Each PCB holds two cathode-coupled line-stage amplifiers; thus, one board is all that is needed for stereo unbalanced use (or one board for one channel of balanced amplification). The Cathode-Coupled PCB makes building a standard-setting line stage amplifier a breeze. This assembled board with a chassis, volume control, selector switch, power transformer, and a fistful of RCA jacks is all that is needed.
This FR-4 PCB is extra thick, 0.094 inches (inserting and pulling tubes from their sockets won’t bend or break this board), double-sided, with plated-through heavy 2oz copper traces. In addition, the PCB is lovingly and expensively made in the USA. The boards are 5 by 6 inches, with four mounting holes, which helps to prevent excessive PCB bending while inserting and pulling tubes from their sockets.
Redundant Solder Pads This board holds two sets of differently-spaced solder pads for each critical resistor, so that radial and axial resistors can easily be used (radial bulk-foil resistors and axial film resistors, for example). In addition, most capacitor locations find many redundant solder pads, so wildly differing-sized coupling capacitors can be placed neatly on the board, without excessively bending their leads.
Multiple Heater Arrangements The Cathode-Coupled PCB allows either 6.3V or 12.6V heater power supplies to be used; and 6V tubes, such as the 6CG7, can be used with 12V tubes, such as the 12BH7.
Dual Coupling Capacitors The board holds two coupling capacitors, each finding its own 1M resistor to ground. Why? The idea here is that you can select (via a rotary switch) between C1 or C2 or both capacitors in parallel. Why again? One coupling capacitor can be Teflon and the other oil or polypropylene or bee’s wax or wet-slug tantalum…. As they used to sing in a candy bar commercial: “Sometimes you feel like a nut; sometimes you don't.”
Each type of capacitor has its virtues and failings. So use the one that best suits the music; for example, one type of coupling capacitors for old Frank Sinatra recordings and the other for Beethoven string quartets. Or the same flavor capacitor can fill both spots: one lower-valued capacitor would set a low-frequency cutoff of 80Hz for background or late night listening; the other higher-valued capacitor, 5Hz for full range listening. Or if you have found the perfect type of coupling capacitor, the two capacitors could be hardwired together on the PCBs via jumpers J11, one smaller one acting as a bypass capacitor for the lager coupling capacitor. On the other hand, each coupling capacitor can feed its own output, for example, one for low-frequency-limited satellites and one for subwoofers.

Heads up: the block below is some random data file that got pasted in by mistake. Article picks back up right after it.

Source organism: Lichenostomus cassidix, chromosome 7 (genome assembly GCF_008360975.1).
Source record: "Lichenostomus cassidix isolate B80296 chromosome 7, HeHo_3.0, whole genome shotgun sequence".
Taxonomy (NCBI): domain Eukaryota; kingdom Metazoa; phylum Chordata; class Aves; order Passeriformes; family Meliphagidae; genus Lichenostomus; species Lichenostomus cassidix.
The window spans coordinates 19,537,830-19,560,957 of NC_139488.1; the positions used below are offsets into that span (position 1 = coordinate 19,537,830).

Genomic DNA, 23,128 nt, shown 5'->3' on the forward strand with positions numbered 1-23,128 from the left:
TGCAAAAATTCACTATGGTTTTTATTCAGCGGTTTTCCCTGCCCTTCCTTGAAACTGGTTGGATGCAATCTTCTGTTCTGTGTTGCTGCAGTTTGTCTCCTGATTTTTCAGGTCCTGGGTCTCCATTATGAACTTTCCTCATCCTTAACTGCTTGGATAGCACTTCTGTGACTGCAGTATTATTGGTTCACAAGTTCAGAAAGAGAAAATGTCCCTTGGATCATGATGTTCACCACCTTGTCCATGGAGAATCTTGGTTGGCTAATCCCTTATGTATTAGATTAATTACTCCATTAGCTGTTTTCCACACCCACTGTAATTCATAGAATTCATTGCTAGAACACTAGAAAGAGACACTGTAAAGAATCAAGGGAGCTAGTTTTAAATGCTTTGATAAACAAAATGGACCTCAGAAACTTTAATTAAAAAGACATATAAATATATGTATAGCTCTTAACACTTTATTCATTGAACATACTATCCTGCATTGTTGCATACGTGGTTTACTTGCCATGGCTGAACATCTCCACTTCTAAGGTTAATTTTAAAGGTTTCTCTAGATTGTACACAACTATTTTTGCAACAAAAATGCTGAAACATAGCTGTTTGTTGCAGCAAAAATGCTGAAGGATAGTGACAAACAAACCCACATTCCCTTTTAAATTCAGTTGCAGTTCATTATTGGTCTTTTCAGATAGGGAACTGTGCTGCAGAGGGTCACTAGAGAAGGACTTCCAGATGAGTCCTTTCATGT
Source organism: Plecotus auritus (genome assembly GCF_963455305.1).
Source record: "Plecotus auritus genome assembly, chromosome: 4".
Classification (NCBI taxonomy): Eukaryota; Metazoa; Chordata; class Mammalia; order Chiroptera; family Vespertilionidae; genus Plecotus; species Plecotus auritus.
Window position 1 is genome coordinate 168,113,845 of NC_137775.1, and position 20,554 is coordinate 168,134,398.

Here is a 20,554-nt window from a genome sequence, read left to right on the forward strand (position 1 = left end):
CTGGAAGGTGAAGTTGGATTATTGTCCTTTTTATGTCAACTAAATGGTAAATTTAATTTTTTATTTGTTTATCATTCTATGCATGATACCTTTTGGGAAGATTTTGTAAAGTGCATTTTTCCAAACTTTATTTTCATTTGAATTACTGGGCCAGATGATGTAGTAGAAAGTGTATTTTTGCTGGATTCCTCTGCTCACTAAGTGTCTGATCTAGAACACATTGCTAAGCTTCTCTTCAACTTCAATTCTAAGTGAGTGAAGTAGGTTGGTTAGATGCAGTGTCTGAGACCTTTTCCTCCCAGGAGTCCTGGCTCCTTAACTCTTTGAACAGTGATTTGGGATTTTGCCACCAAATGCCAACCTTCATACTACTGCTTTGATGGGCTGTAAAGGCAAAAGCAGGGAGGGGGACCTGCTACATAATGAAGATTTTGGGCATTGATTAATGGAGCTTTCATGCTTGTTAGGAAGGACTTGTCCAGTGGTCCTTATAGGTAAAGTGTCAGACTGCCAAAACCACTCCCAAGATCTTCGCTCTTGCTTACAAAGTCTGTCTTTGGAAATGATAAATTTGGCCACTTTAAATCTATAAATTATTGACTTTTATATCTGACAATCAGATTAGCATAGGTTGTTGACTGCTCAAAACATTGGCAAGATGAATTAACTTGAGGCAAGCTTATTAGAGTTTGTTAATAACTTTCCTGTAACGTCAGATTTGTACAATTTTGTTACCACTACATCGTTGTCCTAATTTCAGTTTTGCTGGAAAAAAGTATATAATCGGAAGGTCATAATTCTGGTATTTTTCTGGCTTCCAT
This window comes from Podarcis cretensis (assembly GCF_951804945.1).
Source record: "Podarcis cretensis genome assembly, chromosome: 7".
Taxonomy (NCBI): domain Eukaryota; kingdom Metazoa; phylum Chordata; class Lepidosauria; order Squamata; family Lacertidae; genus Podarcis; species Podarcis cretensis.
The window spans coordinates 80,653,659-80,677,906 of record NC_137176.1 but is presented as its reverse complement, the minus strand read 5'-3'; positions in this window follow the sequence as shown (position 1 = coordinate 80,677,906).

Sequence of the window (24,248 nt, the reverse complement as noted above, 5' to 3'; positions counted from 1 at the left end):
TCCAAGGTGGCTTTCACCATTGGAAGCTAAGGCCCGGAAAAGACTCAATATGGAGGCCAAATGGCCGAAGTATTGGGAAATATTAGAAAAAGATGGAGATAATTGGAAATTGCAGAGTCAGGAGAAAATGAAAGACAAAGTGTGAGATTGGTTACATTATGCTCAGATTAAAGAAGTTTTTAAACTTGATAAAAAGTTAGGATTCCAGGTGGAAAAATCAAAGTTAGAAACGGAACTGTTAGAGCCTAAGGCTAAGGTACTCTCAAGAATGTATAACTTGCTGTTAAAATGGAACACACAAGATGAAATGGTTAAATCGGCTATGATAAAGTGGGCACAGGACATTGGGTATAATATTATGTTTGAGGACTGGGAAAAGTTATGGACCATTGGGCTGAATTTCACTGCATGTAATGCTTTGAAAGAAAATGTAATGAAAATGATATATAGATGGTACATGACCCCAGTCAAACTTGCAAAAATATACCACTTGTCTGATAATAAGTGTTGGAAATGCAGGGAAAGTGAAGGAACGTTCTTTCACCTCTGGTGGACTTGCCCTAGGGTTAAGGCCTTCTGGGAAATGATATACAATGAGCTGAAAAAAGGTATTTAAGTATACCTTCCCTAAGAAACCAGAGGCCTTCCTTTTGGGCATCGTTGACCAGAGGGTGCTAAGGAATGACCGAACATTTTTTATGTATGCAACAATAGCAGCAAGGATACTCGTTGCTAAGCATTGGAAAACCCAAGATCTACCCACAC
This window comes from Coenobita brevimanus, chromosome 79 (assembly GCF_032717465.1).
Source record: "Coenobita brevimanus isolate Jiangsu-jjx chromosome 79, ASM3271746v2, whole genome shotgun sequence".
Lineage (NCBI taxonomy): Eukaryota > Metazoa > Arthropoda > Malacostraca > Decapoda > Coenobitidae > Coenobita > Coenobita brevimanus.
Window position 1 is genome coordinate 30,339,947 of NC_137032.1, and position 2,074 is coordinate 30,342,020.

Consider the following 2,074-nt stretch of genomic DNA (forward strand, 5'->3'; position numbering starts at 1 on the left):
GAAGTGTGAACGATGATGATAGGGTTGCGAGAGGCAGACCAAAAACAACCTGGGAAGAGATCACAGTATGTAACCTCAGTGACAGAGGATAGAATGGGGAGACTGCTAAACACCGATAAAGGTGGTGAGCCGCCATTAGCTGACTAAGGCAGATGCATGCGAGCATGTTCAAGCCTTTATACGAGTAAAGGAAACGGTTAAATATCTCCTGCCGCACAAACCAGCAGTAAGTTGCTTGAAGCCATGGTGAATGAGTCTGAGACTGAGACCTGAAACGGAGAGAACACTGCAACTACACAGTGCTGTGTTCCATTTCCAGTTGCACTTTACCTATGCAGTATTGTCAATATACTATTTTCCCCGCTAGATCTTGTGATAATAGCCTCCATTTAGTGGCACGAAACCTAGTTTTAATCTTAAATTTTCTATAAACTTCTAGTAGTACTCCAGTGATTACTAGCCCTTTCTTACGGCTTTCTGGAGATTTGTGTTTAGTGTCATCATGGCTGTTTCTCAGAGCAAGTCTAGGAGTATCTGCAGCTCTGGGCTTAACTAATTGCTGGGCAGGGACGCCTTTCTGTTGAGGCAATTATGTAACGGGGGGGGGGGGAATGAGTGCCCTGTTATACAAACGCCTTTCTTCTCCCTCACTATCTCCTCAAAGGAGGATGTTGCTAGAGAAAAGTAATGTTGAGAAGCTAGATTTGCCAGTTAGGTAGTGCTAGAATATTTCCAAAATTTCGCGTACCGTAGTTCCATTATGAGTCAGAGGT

Multiple Input and Output Configurations The Cathode-Coupled 9-pin stereo PCB can accept either balanced or unbalanced input signals. With a balanced input signal, the Cathode-Coupled amplifier can be viewed as a balanced-to-unbalanced converter, as its output is unbalanced. With an unbalanced input signal a new option is available: a negative feedback loop that will return a portion of the output signal to the grid of the second triode in the input differential amplifier. This will lower the gain, the distortion, and the output impedance of the Cathode-Coupled line-stage amplifier.
Made in the USA PCB comes with 16-page user guide that holds schematic and design examples.